It was the initial failure to accept these demands that almost led to Conte walking away from the club in May, before he finally signed a contract extension. It had appeared with that decision that both Conte and the club had agreed on a plan to take Juventus to the next level.
However, with the Old Lady board revealed financial worries meant little was available in the transfer window and players like Arturo Vidal and Paul Pogba were going to be sold in the next few years to balance the books.
Despite his good relationship with Juventus CEO Andrea Agnelli, Conte shouted, ‘I can’t sit at the 100 euro restaurant if I only have 10 euro in my pocket’ and walked away.
Conte spent two seasons in charge at Stamford Bridge, arriving in the summer of 2016 after managing Italy at that summer’s European Championships winning the League in his first season.
But the year-long honeymoon at Stamford Bridge soon turned sour.
Conte sent star striker Diego Costa a 27-word text message that the Spanish-Brazilian forward was no longer in his plans. The forward had scored 20 top-flight goals in Conte’s title-winning campaign and his reaction was furious.
Costa then sent the text to his closest team-mates and officials at the club and went public with his frustrations. With the striker then being asked to train with the reserves in pre-season, a cloud of negativity towards Conte from players, fans and pundits was already there by the time the title defence began.
However, in the summer after winning the League, Conte openly complained about the players at his disposal.
“We need to improve the quality and improve the squad because next season will be very tough for us,” he said.
To put the timing of the outburst into context, Chelsea had just broken their transfer record to buy Alvaro Morata from Real Madrid for £58million and also Tiemoue Bakayoko. Antonio Rudiger and Willy Caballero had arrived but the Italian prefers Romelu Lukaku & Van dijk. Neither request was granted, increasing the level of tension between Conte and the board.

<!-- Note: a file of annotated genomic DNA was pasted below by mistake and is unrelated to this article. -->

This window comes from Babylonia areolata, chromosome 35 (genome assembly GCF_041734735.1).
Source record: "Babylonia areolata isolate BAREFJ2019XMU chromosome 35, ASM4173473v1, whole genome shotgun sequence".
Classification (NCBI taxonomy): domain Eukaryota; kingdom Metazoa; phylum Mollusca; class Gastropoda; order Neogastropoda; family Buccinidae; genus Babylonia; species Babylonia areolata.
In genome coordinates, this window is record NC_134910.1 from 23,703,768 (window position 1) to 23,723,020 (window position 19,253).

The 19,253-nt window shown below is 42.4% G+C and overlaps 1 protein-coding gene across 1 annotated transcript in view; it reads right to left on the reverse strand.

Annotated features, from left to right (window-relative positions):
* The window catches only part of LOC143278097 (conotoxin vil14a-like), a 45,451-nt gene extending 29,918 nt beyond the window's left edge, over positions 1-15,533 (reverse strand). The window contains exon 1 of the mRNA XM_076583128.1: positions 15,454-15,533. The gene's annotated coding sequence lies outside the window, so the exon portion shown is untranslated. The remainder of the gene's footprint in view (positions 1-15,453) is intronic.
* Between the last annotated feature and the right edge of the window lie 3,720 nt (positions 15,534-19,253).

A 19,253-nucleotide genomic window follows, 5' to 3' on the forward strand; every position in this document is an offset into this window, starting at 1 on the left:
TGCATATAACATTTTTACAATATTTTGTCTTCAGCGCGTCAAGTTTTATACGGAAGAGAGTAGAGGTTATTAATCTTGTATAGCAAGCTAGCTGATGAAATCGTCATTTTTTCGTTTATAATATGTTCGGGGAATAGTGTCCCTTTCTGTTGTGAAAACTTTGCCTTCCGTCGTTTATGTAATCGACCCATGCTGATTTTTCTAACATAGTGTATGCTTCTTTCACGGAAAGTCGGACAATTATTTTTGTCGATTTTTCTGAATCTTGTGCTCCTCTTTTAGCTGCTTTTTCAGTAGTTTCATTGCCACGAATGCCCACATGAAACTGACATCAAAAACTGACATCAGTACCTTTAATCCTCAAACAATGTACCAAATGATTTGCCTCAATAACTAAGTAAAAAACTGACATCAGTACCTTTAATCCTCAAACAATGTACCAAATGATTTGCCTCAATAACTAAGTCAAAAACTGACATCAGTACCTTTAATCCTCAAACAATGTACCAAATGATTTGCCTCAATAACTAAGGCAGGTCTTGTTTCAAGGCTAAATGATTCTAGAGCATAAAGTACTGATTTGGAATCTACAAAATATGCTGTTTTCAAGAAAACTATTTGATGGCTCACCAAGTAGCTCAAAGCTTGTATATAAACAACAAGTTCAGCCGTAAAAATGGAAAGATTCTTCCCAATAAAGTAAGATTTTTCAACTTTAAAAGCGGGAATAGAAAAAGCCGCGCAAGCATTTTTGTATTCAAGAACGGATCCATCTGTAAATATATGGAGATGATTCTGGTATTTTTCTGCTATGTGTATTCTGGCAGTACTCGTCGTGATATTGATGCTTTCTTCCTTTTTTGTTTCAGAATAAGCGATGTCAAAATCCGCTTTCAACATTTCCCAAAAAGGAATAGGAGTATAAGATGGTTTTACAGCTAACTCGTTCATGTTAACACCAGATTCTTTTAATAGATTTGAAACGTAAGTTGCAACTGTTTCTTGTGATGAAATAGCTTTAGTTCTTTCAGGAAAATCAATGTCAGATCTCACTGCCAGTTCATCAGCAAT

At one stage, it appeared possible that Conte would leave last summer but stayed before being sacked for mismanagement of his players Especially Costa, and the rest which Includes David Luiz, Willian and even Eden Hazard was unhappy as per the reports.
However, compared to Tottenham’s situation, the facts of the case is different – Conte has not fell out with Tottenham’s players and Levy not ready to receive bids for any of his talented players – rejected City’s Kane bid even before the the appointment of the Italian gaffer.
Conte is doing what he knows how to do best – playing the fans and the board against each other.
Naturally the fans will side with the manager when he publicly demands increased ambition and investment in the team and given the sour relationship between Levy and Fans, he won’t be able able to handle the backlash. A prime example is below :
Former Spurs player O’Hara speaking on Talksport :
We broke him Jase [Cundy], we broke him,” he said on The Sports Bar.
“If he walks, I’m not watching Spurs again this season.
“The best manager we’ve had, I think in the Premier League years and he’s going to walk after six [sic] months.
According to the Athletic, Daniel Levy is understood to have been frustrated by Conte’s comments last week questioning the transfer policy. He is planning constructive talks with Conte.
It seems unlikely that Conte will walk away. It was only 48 hours ago that the Italian said in a press conference how happy he was working at Spurs.
His comments will not have gone unnoticed by the powers that be and it seems sensible to assume that chairman Daniel Levy will sit down with the Italian. Levy has to convince Conte that he is the right man to take Spurs forward as the beleaguered chairman cannot afford to lose one of the best coaches in the world, with fan sentiment already turning.
Conte will be expecting a huge reaction from his players when they visit Leeds on Saturday lunchtime.